The porcelain that is used in porcelain crowns is called feldspathic porcelain. It is a very beautiful material to work with, and it used to be the only ceramic material used in dentistry. However, advances in bonding technology have made it possible to use other ceramics. Zirconia crowns and bridges are made with a ceramic that has so much tensile strength that it is called ceramic steel. They can be made to look as beautiful and natural as real teeth. e.max crowns are made by a different process to produce the same beautiful results. We’ll explore the differences here.
Zirconia Crowns and Bridges
Zirconia ceramic is so strong that it has applications in the aerospace and other high-tech industries. There is no need for a metal framework, and because of this, crowns made with zirconia don’t need to be opaque, and they will never show the dark gumline as porcelain-fused-to-metal crowns do. In the photo to the left you can see how light is transmitted through the material, allowing color to be drawn from the underlying tooth structure.
Feldspathic crowns are created by stacking and firing multiple layers of porcelain, and zirconia crowns are milled from a single block of ceramic. Zirconia is also highly biocompatible, meaning that it virtually eliminates the risk of allergic reactions. Hip replacements use very similar materials. Because it can be milled so thin, the border where it meets the tooth has an extremely precise fit. In addition, zirconia crowns are strong enough to support bridges. Here is a before and after photo set showing a restoration using zirconia crowns.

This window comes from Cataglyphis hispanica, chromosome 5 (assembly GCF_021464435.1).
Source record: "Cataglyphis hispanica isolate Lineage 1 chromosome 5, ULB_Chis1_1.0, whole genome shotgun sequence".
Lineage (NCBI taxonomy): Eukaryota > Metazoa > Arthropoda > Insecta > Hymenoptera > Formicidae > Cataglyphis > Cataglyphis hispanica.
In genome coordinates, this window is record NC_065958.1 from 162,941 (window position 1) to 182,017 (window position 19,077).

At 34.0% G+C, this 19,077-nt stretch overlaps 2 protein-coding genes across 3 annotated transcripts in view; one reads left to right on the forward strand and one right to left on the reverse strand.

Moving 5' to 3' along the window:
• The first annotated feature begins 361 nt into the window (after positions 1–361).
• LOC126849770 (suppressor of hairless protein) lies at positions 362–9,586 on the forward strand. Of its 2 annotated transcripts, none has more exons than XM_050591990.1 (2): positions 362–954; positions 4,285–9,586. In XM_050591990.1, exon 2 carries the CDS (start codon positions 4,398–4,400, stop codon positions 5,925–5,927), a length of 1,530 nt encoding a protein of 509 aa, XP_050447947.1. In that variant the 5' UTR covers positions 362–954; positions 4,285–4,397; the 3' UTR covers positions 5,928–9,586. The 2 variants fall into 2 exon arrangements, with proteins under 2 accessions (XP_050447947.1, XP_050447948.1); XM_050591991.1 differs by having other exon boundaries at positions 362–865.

e.max is a name for a crown creation process that combines zirconia ceramic as the foundation with a feldspathic porcelain veneer. The zirconia crown is prepared as it would be, but the front part is ground down and overlaid with feldspathic porcelain. The process has a very beautiful outcome, and this kind of crown is popular among many dentists. The beauty of the porcelain combined with the strength of the zirconia foundation make this a great alternative to all-porcelain or even zirconia crowns.
Extra Training and Experience Required
Not all dentists will recommend an all-porcelain or ceramic crown for front teeth. The reason is quite simple. They require skills that are normally outside the scope of what is taught in dental school. The bonding technology is also very sophisticated, and if this is not properly completed, it could lead to problems.
If you’d like to find out more about crowns and bridges, click here to read our porcelain crowns page. Then you can request a brief complimentary consultation or a full exam. Just give us a call or click here to fill out our request an appointment form, and let us call you.